Age 23. Resides in Winnipeg, MB.
One thing I’ve learned about Zachary is that he can speak. Real well.
The questions usually stay the same.
“Originally from Winnipeg, I grew up in Wolseley, the story I often tell people when they ask about my roots in Winnipeg is that I went to my first city hall meeting at the age of two.”
He’s since had a passion for city politics, he shared with me.
“We grew up on Palmerson. The folks next to us wanted to open up a hair salon. My mom helped organize the neighbourhood against it, we didn’t feel that it would be conducive to the vitality of the neighbourhood. We organized the neighbourhood and we spoke at committee and they rejected their rezoning variance.
My mom always says about that story “We didn’t want our street to be like Pembina highway!” which I had no idea about whenever I heard that story growing up.”
As a two-year-old, I would bet Zachary couldn’t wait to see Pembina highway… But really, he has a clear passion for this city.
“Winnipeg is an incredible city because it really speaks to the ability to work within a broader multicultural society, while still creating and maintaining your own identity. You have the opportunity to not be part of a melting pot in the same way that you might see in Toronto.”
Zachary comes from Jewish roots.
When I asked for something typically Winnipeg, he took his time picking the right story for me.
“I can speak back to a moment I had riding my bike about two weeks ago. I was coming from Osborne Village – I’m a West Ender right now – and I took the long route around. I took all the way through Crescentwood and I had this beautiful bike ride with limited traffic. The snow was flying, I had my goggles on. It was such a picturesque moment that I got to enjoy on my ride home. It was so beautifully Winnipeg, and so beautifully serene.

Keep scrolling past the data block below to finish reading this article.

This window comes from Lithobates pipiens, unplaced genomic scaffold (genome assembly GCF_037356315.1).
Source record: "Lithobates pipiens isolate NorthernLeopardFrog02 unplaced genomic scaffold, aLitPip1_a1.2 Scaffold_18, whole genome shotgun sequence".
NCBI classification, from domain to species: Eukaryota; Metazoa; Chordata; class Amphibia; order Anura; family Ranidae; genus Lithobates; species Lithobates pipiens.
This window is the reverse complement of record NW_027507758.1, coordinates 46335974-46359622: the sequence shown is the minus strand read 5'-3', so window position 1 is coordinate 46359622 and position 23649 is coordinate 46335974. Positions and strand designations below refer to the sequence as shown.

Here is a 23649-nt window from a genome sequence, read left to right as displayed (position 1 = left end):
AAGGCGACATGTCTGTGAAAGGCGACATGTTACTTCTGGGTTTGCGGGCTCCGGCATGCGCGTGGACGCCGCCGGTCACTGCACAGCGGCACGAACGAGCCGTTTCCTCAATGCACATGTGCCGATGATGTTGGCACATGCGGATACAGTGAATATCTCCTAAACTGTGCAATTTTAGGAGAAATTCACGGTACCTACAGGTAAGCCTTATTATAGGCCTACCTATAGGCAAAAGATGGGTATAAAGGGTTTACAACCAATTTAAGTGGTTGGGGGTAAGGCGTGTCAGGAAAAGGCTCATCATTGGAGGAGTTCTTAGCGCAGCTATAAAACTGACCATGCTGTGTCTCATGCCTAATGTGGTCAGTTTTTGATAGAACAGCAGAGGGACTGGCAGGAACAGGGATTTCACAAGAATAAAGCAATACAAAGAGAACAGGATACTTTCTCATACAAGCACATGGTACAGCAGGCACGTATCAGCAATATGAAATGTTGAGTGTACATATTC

To be able to ride through a city and feel connected to it, but also disconnected. But to see those tall trees and to really see a city that has so much history and the stories that could be told. For me what it really comes down to, not even that particular bike ride, but knowing that there’s so much history in this city. Stuff that really comes together over time. To be able to walk down the streets of Selkirk Avenue for example, and to be able to speak to it as a hub for Jewish communities – Ukrainian, Russian, German – and seeing it now as a counterpoint of Aboriginal activism is really really the history of the city is what it comes down to for me.”
The City of Winnipeg has history hanging out of it’s every dirty corner downtown. The Exchange has old buildings. Main Street has old buildings. You can go down to South Osborne and see that old street car stop.
If you’re interested to learn more about Winnipeg’s history, check out these links: